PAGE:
America’s Two-Tiered System of Justice – One for the Rich, One for the Poor.

Posted By Levi

November 17th, 2013 6:57pm

system of justice

The United States has one of the most unequal societies in the world. Much of the writing on this topic has been, quite correctly, focused on the growing income inequality and the dangers it posed to all of us.

But another important area in which inequality reared its ugly head is in our justice system. Over the years, America has developed a two-tiered system of justice; one that gives out harsh punishment to the poor and powerless and the other gives basically a slap on the wrist to  people of the wealthy class when they commit crimes, especially financial crimes.

Case in point.

Rarely a month goes by without reading about the outright fraud and corruption that the big Wall Street banks have been involved in that led to the collapse of the economy in 2008. Yet many the people that were responsible for this has paid very little for it. Usually, a hefty fine is imposed by the government but no one admits to any crime and no one goes to jail. It’s hard e.g. to keep up with how many times in the past few months JP Morgan Chase alone has been hit with a fine. This one just this week.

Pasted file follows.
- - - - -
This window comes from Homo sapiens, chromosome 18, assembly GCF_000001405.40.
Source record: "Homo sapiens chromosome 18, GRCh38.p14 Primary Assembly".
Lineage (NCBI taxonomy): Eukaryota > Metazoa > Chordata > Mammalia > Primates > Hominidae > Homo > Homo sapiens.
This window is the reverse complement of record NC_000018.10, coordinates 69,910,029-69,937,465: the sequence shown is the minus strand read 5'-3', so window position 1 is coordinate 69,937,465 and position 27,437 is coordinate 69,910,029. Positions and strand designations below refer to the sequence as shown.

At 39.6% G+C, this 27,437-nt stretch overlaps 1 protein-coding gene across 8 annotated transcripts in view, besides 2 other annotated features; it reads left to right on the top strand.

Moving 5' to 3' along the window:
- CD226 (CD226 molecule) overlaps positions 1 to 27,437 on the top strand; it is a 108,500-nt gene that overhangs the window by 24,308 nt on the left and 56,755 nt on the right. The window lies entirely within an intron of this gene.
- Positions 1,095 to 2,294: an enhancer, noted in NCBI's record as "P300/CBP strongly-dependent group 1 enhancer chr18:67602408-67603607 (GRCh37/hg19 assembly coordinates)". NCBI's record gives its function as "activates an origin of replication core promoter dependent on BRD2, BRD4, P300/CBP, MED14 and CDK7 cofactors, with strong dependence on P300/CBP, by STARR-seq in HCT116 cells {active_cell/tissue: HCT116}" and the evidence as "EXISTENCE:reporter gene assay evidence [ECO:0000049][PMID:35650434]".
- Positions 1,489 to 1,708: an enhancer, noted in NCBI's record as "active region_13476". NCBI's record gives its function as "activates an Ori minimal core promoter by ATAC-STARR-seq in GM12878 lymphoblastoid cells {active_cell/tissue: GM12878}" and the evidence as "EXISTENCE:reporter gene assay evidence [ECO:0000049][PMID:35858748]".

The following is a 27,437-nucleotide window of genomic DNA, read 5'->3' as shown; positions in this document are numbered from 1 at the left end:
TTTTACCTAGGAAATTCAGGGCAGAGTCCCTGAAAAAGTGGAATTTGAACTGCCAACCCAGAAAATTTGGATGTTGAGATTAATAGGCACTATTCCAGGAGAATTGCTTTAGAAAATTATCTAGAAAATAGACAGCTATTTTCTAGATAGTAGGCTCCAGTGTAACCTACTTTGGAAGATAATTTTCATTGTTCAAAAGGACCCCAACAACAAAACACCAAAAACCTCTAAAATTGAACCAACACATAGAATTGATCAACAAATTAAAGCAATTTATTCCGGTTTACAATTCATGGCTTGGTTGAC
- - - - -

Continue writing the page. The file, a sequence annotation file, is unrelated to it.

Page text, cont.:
Yet, when it comes to poor people, no punishment is too severe even for the most trivial non-violent crimes. This week, the ACLU issued a new report  entitled A Living Death: Life without Parole for Nonviolent Offenses, in which it documents thousands of people who are serving life imprisonment without parole for non-violent crimes. Want to know how petty some of these crimes are? Here are a few.

• possession of a crack pipe
• possession of a bottle cap containing a trace unweighable amount of heroin
• having a trace amount of cocaine in clothes  pockets that was so minute it was invisible to the naked eye and detected only in lab tests
• having a single, small crack rock at home
• acting as a go-between in the sale of $10 of  marijuana to an undercover officer
• attempting to cash a stolen check
• possession of stolen wrenches
• siphoning gasoline from a truck
• shoplifting three belts from a department store
• making a drunken threat to a police officer while handcuffed in the back of a patrol car

Justice Department head, Attorney General Eric Holder recognizes the problem:

Too many people go to too many prisons for far too long for no good law enforcement reason. We need to ensure that incarceration is used to punish, deter, and rehabilitate—not merely to warehouse and forget.”— Attorney General Eric Holder, August 2013.

Twitter: Levianthony123

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